Yes, please read the title of this post as either eagerly enthusiastic or sarcastically uninterested depending on your feelings about the upcoming new edition of the game.
I still feel this is the worst title ever. I'm not super thrilled about what I've seen in the first release playtest packet. But it looks interesting enough that I'm going to run a session of it on G+ this Saturday night (Korea time, Saturday morning in North America). The rules seem simple and fairly intuitive for someone like me who has played plenty of 3E and other d20 System games. I'm likely to forget some of the 4E style tactical special maneuvers of the monsters, but oh well.
I'm going to make only a few small changes when we play. As Jeremy/Oxide pointed out, they list heavy crossbows as being modified by Strength, not Dexterity. Huh? The mechanical advantage of the crossbow is all about making the user's strength not part of the equation, unlike with a longbow (making bows Str or Dex, like the finesse weapons, might not be a bad idea).
Secondly, a few numbers don't add up. The Dwarven Cleric of Moradin has chainmail (AC 15), a heavy shield (AC +2), and a -1 Dex. Yet he's listed as having an 18 AC. Even if you interpret the rule that says heavy armors aren't modified by Dex and it removes the penalty (I've seen crazy justifications that it "prevents" you from moving into the wrong spot like some sort of Mr. Bean short), it should only be AC 17. I'll likely drop it down to 16, though, just because I don't think heavy armor should make you better at dodging a blow than you are when you're unarmored.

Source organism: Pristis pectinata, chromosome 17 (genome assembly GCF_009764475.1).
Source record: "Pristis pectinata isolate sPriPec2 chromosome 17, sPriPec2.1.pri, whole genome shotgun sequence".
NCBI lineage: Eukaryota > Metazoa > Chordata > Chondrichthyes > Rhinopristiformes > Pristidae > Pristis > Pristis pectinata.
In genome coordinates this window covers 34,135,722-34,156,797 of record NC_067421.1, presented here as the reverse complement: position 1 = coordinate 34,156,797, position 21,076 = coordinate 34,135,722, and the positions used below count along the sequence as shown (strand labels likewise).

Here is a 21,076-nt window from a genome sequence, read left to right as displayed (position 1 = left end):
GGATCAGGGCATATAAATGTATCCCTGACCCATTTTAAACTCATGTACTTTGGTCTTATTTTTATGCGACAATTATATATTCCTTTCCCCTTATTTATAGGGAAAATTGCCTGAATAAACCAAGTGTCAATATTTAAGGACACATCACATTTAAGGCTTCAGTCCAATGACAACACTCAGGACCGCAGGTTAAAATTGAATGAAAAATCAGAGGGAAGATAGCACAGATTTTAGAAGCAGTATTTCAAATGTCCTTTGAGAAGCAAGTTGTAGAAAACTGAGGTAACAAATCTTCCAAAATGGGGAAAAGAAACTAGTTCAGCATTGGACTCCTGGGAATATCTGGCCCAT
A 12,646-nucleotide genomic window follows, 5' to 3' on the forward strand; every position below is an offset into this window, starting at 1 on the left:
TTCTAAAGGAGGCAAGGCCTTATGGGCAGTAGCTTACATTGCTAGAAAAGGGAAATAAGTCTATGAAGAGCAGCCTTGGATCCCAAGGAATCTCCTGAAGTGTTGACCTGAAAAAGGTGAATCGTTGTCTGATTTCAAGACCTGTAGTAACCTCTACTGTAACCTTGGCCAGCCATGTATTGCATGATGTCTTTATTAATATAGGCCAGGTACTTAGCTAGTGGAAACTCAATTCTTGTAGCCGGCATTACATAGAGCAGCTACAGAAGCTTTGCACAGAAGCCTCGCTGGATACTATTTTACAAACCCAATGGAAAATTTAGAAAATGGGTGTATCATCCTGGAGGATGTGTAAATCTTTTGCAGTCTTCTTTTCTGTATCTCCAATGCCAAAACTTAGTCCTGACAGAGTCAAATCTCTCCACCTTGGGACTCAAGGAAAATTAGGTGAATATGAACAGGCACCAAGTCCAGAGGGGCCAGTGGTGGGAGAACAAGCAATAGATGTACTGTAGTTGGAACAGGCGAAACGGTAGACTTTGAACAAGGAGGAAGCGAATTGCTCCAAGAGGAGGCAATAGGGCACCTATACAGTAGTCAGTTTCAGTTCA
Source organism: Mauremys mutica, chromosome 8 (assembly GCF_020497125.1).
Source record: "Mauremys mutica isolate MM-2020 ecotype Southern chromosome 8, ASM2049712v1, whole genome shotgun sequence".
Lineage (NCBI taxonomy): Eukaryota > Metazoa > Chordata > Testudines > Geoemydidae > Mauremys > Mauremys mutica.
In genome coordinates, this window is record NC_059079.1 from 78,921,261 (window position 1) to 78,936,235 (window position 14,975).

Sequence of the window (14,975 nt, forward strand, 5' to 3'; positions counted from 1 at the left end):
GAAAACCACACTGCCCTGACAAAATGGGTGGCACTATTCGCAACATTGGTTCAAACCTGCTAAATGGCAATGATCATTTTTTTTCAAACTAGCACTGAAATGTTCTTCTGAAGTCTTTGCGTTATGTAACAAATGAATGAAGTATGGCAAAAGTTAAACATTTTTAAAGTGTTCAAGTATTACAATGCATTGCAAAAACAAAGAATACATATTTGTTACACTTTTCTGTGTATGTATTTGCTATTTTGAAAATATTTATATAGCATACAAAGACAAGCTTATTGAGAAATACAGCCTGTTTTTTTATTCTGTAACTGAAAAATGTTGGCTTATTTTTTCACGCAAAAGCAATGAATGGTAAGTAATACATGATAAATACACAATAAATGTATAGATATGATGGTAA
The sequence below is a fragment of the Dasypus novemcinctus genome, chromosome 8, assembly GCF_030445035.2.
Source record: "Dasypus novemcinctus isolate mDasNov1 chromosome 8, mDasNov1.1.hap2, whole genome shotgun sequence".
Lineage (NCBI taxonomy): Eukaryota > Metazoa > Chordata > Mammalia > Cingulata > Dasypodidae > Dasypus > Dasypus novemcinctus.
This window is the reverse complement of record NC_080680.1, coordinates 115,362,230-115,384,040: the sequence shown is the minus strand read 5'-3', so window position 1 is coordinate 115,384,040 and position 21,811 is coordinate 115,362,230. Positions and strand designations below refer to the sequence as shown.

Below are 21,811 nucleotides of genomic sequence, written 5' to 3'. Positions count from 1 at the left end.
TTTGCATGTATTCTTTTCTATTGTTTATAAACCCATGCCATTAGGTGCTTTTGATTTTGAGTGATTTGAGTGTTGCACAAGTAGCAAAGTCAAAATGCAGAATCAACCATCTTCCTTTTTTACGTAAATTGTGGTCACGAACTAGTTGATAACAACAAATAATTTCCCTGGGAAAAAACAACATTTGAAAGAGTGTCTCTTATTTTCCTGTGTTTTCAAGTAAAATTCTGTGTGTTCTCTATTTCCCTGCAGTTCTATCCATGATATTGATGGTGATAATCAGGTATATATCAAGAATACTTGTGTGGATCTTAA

Finally, I'll offer XP for treasure. There sure isn't a lot of treasure, though. Then again, PCs don't need all that much to level up. I'm thinking though, I'll give 1XP per 1sp worth of treasure recovered. That way they've got a chance to see level 2.
And to wrap up this blog post, continuing with the idea of XP. Experience points reward what the designers (or dungeon masters) think the players should be doing. 3E and 4E primarily offer XP for combat. So far, the Next playtest document also only awards XP for combat (yes, Mearls has mentioned XP for treasure, interaction, story awards, and what not). The subtle implication to players then, is that you should kill everything that moves if you want to level up. Yet there's also this power creep in PCs because of the fear of combat. Everyone wants to get into a fight, no one wants to die. It's really bizarre. Not a new observation, but one that percolated up into my brain again as I was pondering XP for the 5E Caves of Chaos.
Anyway, mission for today: name the various humanoid tribes, their leaders, and the important NPCs at the Keep. Then write up my own rumors list to give out to the players.